Whenever you find dreams and visions in the Bible, you find a kind of literature called apocalyptic, and it is written specifically for people who are going through hard times.  You can find examples of it in other books—in Isaiah, Joel, Zechariah, and even in the Gospels—but the best examples are in the second half of Daniel and the Book of Revelation.  It comes from the Greek word apokalypsis, which means “to reveal,” or, literally, “to remove the cover from.”  I like to think of it like this: like coming home at the end of the day and smelling something good coming from the kitchen.  You go back there and see a pot simmering on the back burner of the stove.  You lift the lid of the pot—you apo kalypsis—and see what’s cooking for supper.  It looks and smells delicious.  But apocalyptic literature is different.  When you lift the lid of that pot what you see and smell is anything but delicious.  But in scripture, most of the time, the ones who have it coming are not God’s people but their enemies: the ones who are making things so hard for them.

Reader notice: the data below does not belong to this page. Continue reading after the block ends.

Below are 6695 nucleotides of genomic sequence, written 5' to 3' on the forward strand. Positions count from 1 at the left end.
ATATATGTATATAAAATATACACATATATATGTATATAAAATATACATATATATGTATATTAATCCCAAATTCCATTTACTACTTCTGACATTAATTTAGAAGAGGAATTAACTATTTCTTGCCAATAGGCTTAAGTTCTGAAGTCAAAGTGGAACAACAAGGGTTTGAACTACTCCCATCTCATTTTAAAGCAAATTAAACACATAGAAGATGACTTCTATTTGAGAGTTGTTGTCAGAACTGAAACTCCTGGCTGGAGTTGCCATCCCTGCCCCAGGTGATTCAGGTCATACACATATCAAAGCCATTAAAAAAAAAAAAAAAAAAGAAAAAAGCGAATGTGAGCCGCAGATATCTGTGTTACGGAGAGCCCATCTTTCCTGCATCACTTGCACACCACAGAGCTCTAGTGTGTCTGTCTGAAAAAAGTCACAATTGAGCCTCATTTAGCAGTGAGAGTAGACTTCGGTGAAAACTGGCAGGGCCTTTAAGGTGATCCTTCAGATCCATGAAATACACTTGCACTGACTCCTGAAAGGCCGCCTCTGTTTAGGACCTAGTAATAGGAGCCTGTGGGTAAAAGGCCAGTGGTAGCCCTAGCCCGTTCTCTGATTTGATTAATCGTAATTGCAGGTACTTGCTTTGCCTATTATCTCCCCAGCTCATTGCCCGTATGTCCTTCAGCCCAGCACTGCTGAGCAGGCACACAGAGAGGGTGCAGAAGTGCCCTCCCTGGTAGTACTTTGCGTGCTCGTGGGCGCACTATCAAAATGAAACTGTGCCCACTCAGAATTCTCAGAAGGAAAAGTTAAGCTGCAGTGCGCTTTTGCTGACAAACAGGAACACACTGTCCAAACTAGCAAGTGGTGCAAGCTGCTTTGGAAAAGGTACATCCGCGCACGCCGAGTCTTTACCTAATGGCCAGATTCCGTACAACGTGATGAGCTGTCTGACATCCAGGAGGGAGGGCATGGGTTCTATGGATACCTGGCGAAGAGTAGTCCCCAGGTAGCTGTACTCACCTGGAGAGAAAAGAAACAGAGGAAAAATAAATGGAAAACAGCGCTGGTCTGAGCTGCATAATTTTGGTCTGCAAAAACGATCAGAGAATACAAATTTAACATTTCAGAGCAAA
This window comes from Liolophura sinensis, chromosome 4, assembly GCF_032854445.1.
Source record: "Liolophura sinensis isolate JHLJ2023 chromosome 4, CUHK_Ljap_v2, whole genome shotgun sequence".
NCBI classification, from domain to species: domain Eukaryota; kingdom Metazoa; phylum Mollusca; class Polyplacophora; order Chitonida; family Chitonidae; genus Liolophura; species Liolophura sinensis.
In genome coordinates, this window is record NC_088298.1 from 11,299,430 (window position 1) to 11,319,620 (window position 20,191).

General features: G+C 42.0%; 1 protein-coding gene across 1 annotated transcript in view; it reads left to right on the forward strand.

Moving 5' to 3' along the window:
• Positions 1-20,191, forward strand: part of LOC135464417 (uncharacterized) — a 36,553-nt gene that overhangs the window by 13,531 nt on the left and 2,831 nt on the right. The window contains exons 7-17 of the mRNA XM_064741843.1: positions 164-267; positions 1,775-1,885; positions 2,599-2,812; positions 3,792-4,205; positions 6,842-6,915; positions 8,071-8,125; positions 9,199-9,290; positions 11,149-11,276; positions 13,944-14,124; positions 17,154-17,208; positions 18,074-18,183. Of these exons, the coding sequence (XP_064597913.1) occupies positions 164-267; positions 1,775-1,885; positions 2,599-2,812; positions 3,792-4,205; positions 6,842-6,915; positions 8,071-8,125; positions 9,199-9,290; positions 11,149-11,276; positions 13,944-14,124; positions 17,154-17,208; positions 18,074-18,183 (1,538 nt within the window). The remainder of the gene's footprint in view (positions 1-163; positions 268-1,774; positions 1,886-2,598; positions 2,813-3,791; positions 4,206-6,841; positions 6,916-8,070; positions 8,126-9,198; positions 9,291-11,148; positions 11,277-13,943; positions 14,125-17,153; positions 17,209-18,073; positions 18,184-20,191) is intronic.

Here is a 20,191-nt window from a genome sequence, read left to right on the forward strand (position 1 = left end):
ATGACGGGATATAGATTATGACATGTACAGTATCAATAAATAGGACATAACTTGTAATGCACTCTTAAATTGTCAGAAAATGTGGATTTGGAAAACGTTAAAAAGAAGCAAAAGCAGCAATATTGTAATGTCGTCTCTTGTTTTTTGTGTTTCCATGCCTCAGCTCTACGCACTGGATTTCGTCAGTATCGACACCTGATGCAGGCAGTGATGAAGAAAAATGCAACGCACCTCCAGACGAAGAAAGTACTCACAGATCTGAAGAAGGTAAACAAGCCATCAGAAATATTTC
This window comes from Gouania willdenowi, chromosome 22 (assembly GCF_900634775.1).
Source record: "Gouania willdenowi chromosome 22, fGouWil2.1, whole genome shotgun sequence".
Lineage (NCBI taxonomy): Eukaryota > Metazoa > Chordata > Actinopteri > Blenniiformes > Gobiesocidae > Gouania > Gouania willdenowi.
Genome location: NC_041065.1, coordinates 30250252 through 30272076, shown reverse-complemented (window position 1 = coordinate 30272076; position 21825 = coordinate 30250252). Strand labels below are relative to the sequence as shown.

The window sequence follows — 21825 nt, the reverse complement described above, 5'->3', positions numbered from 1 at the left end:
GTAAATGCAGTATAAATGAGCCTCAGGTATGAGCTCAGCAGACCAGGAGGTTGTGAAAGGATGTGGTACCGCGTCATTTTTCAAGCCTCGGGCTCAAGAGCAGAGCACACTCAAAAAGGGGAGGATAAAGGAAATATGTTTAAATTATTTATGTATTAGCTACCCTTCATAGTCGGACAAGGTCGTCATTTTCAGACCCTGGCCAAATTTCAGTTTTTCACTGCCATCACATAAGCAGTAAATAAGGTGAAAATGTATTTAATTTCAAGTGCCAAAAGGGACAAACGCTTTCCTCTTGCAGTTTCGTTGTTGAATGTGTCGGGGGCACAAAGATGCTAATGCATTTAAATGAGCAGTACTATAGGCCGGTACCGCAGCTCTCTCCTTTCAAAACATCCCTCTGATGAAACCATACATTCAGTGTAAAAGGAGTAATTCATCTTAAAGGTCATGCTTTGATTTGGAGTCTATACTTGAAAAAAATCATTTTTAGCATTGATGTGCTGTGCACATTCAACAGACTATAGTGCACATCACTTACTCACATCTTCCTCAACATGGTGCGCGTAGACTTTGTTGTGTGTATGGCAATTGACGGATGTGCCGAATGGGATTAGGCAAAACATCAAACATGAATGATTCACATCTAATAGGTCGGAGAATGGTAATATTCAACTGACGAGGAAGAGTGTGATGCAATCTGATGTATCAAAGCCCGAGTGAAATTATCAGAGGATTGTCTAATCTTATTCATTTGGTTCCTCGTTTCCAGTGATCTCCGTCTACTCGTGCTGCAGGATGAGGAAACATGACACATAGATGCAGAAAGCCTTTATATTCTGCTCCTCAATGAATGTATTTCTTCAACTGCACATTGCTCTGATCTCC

Let me take you back to the Book of Daniel for a moment.  The author writes about beasts coming up out of the sea, each one with a certain number of horns.  What he’s writing about, actually, are the different empires that emerged in history and the kings who ruled over them.  We know this because the visions in the Book of Daniel precisely parallel the history of the ancient world right up to the time of Antiochus Epiphanes.  They describe the conquests of Alexander the Great and the four generals who succeeded him.  They describe the power struggle on both sides of Israel, between the Ptolemies in Egypt and the Seleucids in Syria.  They describe Antiochus Epiphanes as one who will “speak words against the Most High, and wear out the holy ones of the Most High, and attempt to change the sacred seasons and the law.”  If you were reading this in the Second Century BC and thought it was written in the Sixth Century BC you would be amazed at the precise parallels between the visions of Daniel and what actually happened in history, right up until the Archangel Michael steps down from heaven and crushes Antiochus Epiphanes and all his forces.  That part didn’t actually happen.  But it allowed scholars to pinpoint the moment when history gave way to hope, and confirm the date of this book as somewhere right around 168 BC.